# G. Grothendieck

#### 15 packages on CRAN

The gsubfn function is like gsub but can take a replacement function or certain other objects instead of the replacement string. Matches and back references are input to the replacement function and replaced by the function output. gsubfn can be used to split strings based on content rather than delimiters and for quasi-perl-style string interpolation. The package also has facilities for translating formulas to functions and allowing such formulas in function calls instead of functions. This can be used with R functions such as apply, sapply, lapply, optim, integrate, xyplot, Filter and any other function that expects another function as an input argument or functions like cat or sql calls that may involve strings where substitution is desirable. There is also a facility for returning multiple objects from functions and a version of transform that allows the RHS to refer to LHS used in the same transform.

The sqldf() function is typically passed a single argument which is an SQL select statement where the table names are ordinary R data frame names. sqldf() transparently sets up a database, imports the data frames into that database, performs the SQL select or other statement and returns the result using a heuristic to determine which class to assign to each column of the returned data frame. The sqldf() or read.csv.sql() functions can also be used to read filtered files into R even if the original files are larger than R itself can handle. 'RSQLite', 'RH2', 'RMySQL' and 'RPostgreSQL' backends are supported.

Time series regression. The dyn class interfaces ts, irts(), zoo() and zooreg() time series classes to lm(), glm(), loess(), quantreg::rq(), MASS::rlm(), MCMCpack::MCMCregress(), quantreg::rq(), randomForest::randomForest() and other regression functions allowing those functions to be used with time series including specifications that may contain lags, diffs and missing values.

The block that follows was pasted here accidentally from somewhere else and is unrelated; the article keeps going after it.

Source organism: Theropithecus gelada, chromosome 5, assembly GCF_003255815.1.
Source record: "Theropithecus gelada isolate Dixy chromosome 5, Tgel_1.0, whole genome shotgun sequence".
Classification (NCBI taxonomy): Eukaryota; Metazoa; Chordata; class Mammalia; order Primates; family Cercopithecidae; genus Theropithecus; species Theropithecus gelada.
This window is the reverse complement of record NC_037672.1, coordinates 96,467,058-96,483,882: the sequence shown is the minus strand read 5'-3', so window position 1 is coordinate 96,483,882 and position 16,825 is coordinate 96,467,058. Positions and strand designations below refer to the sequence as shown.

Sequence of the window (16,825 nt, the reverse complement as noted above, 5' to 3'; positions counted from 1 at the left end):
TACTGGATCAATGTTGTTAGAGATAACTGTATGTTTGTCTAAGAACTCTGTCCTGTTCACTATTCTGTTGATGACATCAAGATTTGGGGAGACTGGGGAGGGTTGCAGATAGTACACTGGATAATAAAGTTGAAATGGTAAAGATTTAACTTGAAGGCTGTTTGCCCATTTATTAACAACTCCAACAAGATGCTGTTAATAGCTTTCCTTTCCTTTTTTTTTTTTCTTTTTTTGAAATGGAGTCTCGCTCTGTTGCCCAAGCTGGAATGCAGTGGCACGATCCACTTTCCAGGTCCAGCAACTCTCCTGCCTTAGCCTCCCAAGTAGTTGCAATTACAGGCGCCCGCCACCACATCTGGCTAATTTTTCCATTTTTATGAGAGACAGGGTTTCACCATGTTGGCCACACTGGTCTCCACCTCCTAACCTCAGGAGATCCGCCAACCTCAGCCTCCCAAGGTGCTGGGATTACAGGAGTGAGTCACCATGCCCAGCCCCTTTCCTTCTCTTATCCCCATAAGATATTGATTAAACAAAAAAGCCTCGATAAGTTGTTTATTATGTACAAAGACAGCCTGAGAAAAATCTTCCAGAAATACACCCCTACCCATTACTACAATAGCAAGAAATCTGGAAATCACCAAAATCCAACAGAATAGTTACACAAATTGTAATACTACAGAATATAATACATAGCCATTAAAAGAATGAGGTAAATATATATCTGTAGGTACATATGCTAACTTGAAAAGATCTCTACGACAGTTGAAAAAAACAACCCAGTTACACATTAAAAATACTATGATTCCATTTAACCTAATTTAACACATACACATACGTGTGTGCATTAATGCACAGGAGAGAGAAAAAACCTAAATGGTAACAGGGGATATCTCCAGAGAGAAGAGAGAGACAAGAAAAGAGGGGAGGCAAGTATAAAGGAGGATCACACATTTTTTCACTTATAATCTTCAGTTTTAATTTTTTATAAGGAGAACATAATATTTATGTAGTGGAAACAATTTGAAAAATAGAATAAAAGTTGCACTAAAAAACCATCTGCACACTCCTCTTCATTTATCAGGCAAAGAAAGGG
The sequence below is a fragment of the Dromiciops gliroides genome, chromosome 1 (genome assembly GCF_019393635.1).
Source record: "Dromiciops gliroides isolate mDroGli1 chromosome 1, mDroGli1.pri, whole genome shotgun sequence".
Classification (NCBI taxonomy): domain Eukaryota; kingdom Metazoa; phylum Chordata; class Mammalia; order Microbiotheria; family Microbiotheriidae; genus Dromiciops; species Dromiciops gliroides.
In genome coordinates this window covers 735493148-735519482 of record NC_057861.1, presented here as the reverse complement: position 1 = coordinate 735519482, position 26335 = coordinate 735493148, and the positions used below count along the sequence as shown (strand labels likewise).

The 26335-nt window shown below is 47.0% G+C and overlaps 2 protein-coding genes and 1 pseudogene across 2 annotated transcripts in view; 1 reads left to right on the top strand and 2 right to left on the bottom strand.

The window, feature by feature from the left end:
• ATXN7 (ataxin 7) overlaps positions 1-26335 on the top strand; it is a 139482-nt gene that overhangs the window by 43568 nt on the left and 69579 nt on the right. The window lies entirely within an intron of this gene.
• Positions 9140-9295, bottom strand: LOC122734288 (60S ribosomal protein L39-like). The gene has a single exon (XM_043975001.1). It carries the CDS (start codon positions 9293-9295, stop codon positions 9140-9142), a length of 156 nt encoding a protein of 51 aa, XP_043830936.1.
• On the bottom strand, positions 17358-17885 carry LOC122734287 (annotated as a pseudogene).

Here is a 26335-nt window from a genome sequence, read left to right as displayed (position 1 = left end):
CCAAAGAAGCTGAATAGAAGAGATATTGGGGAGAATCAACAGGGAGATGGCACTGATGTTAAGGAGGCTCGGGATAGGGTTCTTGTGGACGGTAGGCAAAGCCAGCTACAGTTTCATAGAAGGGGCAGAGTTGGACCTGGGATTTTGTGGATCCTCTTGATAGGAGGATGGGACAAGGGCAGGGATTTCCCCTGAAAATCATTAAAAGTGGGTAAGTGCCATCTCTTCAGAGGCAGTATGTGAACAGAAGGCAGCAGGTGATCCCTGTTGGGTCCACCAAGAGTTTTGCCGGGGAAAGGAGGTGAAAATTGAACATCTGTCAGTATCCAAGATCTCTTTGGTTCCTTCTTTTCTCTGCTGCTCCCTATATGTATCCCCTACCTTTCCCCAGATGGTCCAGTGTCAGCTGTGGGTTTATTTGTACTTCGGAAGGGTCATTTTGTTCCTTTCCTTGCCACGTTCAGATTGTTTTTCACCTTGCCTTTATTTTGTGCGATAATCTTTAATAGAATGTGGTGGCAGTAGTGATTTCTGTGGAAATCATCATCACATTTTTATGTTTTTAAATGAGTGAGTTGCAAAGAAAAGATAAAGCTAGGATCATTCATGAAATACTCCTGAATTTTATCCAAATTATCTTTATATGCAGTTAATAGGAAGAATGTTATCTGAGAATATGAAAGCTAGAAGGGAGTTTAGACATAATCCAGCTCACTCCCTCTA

R is great for installing software. Through the 'installr' package you can automate the updating of R (on Windows, using updateR()) and install new software. Software installation is initiated through a GUI (just run installr()), or through functions such as: install.Rtools(), install.pandoc(), install.git(), and many more. The updateR() command performs the following: finding the latest R version, downloading it, running the installer, deleting the installation file, copy and updating old packages to the new R installation.

Provides a test of replacement and extension of the optim() function to unify and streamline optimization capabilities in R for smooth, possibly box constrained functions of several or many parameters. This version has a reduced set of methods and is intended to be on CRAN.

Provides a replacement and extension of the optim() function to call to several function minimization codes in R in a single statement. These methods handle smooth, possibly box constrained functions of several or many parameters. Note that function 'optimr()' was prepared to simplify the incorporation of minimization codes going forward. Also implements some utility codes and some extra solvers, including safeguarded Newton methods. Many methods previously separate are now included here. This is the version for CRAN.

An object oriented system using object-based, also called prototype-based, rather than class-based object oriented ideas.

A collection of functions for interpretation and presentation of regression analysis. These functions are used to produce the statistics lectures in <http://pj.freefaculty.org/guides>. Includes regression diagnostics, regression tables, and plots of interactions and "moderator" variables. The emphasis is on "mean-centered" and "residual-centered" predictors. The vignette 'rockchalk' offers a fairly comprehensive overview. The vignette 'Rstyle' has advice about coding in R. The package title 'rockchalk' refers to our school motto, 'Rock Chalk Jayhawk, Go K.U.'.

A legacy version of 'Ryacas', an interface to the 'yacas' computer algebra system (<http://www.yacas.org/>).

An S3 class with methods for totally ordered indexed observations. It is particularly aimed at irregular time series of numeric vectors/matrices and factors. zoo's key design goals are independence of a particular index/date/time class and consistency with ts and base R by providing methods to extend standard generics.